Monday, 5 October 2015

CLIMB EVERY MOUNTAIN: Based on true events, Everest delivers a shock-and-awe spectacle

ICE COUNTRY: Josh Brolin, as Dallas native Beck Weathers, in a scene from the action-adventure drama.

“There is competition between every person and this mountain, but the last word always belongs to the mountain.” Fair warning. That’s a telling line issued midway the new action-adventure drama Everest, which takes its name from the highest point on planet Earth. The lengthy 3D film, directed by Baltasar Kormakur, chronicles the tragic, yes-it-really-happened incident in 1996, where a group of mountaineers on their way from the summit lost their lives in a blinding snowstorm. 

Counted among the dead was Rob Paulson, the charismatic and heroic team leader who helmed the expedition and who is played here with verve and steely resolve by Jason Clarke (Zero Dark Thirty). Jake Gyllenhaal (all beard and hippie chic) plays Scott Fischer, the other team leader. Exploring themes of family, courage and the perpetual saga of Man vs. Nature, Everest reminds us that, in spite of that admirable spirit of adventure that so often threatens to overwhelm us, some roads are best left untravelled. 

Watching the horror of the disastrous weather conditions (frightful blizzard, freezing temperatures) snuffing out the lives of these thrill-seekers, you feel for their relatives back home – women like Rob’s pregnant, distraught wife Jan (Keira Knightley), whose child (named Sarah in keeping with Rob’s wishes) never got to meet her father, and Peach Weathers (Robin Wright), whose blunt and get-things-done mentality spurred the American and Tibetan authorities into action and got her badly bruised husband (Josh Brolin as Beck Weathers) back on American soil, via helicopter, to the safety of his Dallas home and to the welcoming arms of his two young children.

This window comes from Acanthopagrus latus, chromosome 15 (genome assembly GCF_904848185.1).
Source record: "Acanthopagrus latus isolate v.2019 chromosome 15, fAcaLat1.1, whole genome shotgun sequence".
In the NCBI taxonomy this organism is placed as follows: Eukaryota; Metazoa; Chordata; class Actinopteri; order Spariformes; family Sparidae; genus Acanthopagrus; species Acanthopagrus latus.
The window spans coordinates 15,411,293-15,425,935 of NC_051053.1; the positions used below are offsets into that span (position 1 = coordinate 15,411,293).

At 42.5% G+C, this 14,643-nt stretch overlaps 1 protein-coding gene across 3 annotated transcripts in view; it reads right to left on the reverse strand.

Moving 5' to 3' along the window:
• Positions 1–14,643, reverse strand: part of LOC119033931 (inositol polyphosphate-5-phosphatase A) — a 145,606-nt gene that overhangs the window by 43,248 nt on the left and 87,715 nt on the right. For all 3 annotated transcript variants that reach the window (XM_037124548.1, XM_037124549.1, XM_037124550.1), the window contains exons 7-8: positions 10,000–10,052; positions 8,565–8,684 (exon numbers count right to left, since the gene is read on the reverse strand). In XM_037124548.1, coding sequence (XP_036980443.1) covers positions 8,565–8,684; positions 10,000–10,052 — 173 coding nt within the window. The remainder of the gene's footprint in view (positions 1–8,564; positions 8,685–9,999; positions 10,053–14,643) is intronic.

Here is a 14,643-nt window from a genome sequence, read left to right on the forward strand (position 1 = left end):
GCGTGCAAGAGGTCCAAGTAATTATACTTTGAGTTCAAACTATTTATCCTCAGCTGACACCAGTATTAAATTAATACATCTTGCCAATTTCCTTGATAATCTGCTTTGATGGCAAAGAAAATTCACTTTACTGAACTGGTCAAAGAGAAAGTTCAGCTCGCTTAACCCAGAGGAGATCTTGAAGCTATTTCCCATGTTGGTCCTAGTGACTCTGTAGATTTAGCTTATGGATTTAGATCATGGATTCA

“Why are you climbing Everest?” Yasuko Namba, the 42-year-old Japanese woman in the group said she had already climbed six of the world’s seven highest mountains and reaching the top of Everest was next on her list. One Caucasian man offered, “Because I can. To climb it and see a view that nobody else sees, it would be a crime not to.” Doug Hansen (played by John Hawkes) said, “This is my last chance to to do this.” And he was right. Though he made it to the top, he never made it back home. 

For me, a movie like Everest (packed with a surplus of special effects, grand-scale 3D cinematography and appearances from other major-league actors like Sam Worthington and Emily Watson) drives home the simple yet hauntingly powerful refrain: To each his own. Tyrone’s Verdict: B




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